Soooo anyway, it took me a long time to buy the internet sensation that is the Elisalex dress pattern for a couple of reasons. Let's just dive into them, shall we.
- The company's design aesthetic does not really match mine.
The same can be said of several other companies, so no demerits there. Everyone's taste is different and there are plenty of people out there designing with different aesthetics. My personal style is kind of amorphous anyway, so I don't expect anyone to design specifically for it.
It's just that sometimes there's an element on a pattern that you dislike to the point that it distracts you from other features you might like. Such is the case with the Elisalex "lantern" skirt...... it's not my bag baby. Probably cause its similar to my natural shape and I have no desire emphasize my larger bottom half when I'm trying to balance it with the top.
So when I first saw this pattern I just though, "this one's for the skinny girls," and closed the tab. It took Dolly Clackett's various mash-ups of the pattern to make me give it a second look. Then I realized that the bodice portion of this design was beautiful and might be interested in purchasing it myself.
- Photos of the garments tend to be "arty" with washed out details or very busy prints.
Pattern companies have to the right to present themselves the way they want and By Hand London's photos aren't even as crazy as some of the shit Vogue puts out. Crouching in windows anyone? In fact my opinion has always been be as crazy as you want in photos, as long as you give me a technical sketch. Which leads us to my main problem.....
- No technical sketch for the garments before you buy.
Let be me clear that the pattern comes with a technical sketch on the inside of the sleeve. If you happen to be one of those lucky people with a brick and mortar store stocking these, then you could see it before buying. However those of us in internet land are up shit creek, because a photo shown of this sketch is never shown.
However this gives me the perfect opportunity to get up on a soap box and talk about a topic near and dear to my heart... the lowly technical sketch. I've noticed a trend across the internet concerning it lately that troubles me. More and more it's not included as picture in the on-line buying process or omitted entirely from the pattern. Yes, a technical sketch is not sexy like photos or fancy packaging, but it is essential information that should be included in EVERY design.
I will admit that this is BIG pet peeve of mine because the technical sketch how my brain processes a design. It allows me to see all the construction details in a format were I am not distracted by fabrication, accessories or even the model. I would also argue that no photograph can clearly show you all of the seams lines on a garment unless it is very simple one. (In this case some stylist has probably accessorized the garment to within an inch of it's life and you need the sketch anyway.)
I will take a technical sketch over fancy packaging or interesting card stock any day. Because to me the technical sketch is not "window dressing" but an essential source of information that allows me to decide if a pattern is worth my time and effort. The only thing more important to me* then the sketch, is decent drafting of the pattern.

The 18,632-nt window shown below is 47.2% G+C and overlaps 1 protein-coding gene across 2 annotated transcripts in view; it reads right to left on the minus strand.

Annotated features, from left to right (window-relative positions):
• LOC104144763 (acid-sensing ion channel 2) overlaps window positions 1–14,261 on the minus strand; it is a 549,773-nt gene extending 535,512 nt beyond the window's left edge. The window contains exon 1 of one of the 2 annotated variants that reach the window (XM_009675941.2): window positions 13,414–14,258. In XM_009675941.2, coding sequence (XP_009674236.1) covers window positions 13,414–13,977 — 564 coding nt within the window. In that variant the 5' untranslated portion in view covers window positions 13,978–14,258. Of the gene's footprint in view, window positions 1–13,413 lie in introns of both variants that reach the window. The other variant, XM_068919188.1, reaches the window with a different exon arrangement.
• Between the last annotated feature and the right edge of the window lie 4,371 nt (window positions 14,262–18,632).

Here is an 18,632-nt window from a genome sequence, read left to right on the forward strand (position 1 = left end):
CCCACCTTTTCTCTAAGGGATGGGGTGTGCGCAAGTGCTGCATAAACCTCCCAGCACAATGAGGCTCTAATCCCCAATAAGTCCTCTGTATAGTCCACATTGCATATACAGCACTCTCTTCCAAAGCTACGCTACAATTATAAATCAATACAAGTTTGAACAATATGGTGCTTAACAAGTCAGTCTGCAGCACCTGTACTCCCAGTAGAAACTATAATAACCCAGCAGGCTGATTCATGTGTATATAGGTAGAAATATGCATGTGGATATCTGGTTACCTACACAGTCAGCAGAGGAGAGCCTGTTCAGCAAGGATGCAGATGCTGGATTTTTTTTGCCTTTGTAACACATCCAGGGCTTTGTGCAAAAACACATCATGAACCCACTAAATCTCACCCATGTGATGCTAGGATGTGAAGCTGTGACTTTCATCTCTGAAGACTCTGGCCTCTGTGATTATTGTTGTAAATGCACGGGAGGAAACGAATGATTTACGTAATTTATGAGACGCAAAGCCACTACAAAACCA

*List of importance should be pattern drafting, instructions, then technical sketch but my priorities are skewed cause I never read directions. How else am I gonna sing "I did it my way?"
Soapbox rant over, now on to the good stuff
Elisalex and Simplicity 2444, original review on the Simplicty part here.
Now for the pros, I do think that there is quality pattern drafting on the Elisalex dress. Those of us on the upper end of the size range might find the arms too tight, but that's a common problem in grading up to the larger end. Both the front and back neckline are gorgeous and I was very pleased to find that I didn't need to move the princess line seams around to hit my bust apex.
Mid weight stretch cotton purchased from Gertie's Etsy store this summer. I had just enough bits of her siri lining laying around to line the bodice.
1. I generally like patterns with minimal ease but it can bite you in the ass if you have ...ahem "full" upper arms. (I wanted to say meaty here, but that just makes me think of dinner options) Both the armhole portion of the dress and the sleeve were very snug on my muslin. My fix was to drop the armhole 1/2" and add 1/4" to each side of the sleeve underarm seam for a total of 1/2" additional width. Since I was working with a stretch woven this seemed to be enough additional ease.
2. Normal 1/2" forward shoulder adjustment. I also did the forward sleeve adjustment on the cap as discussed in the last blog post.
3. My bust fullness is low set so I took in the top of the front princess line seams 3/8".
5. I added 5/8" length to the entire bodice and then an additional 3/8" to just the CF part of the bodice. I don't have a waist there (thanks post baby gut) so visually it looked better to have that area a tad longer.
1. I edge-stitched the neckline and then graded and notched the seam allowance to get the curves to sit nicely.
2. I did not line the skirt portion since I didn't think it needed it and there wasn't enough siri left over anyway. The lining is slip stitched at the waist and overlocked at the armholes.
"Hey that's pretty and it has pockets. Nice."
My Final Thoughts
I really like this dress! There was a bit of concern about this fabric being a little too thick for something that was not pants or a jacket. Thankfully the simple lines of the two patterns worked just fine with the weight. Now all I have to do is decide what pair of red heels to wear with it!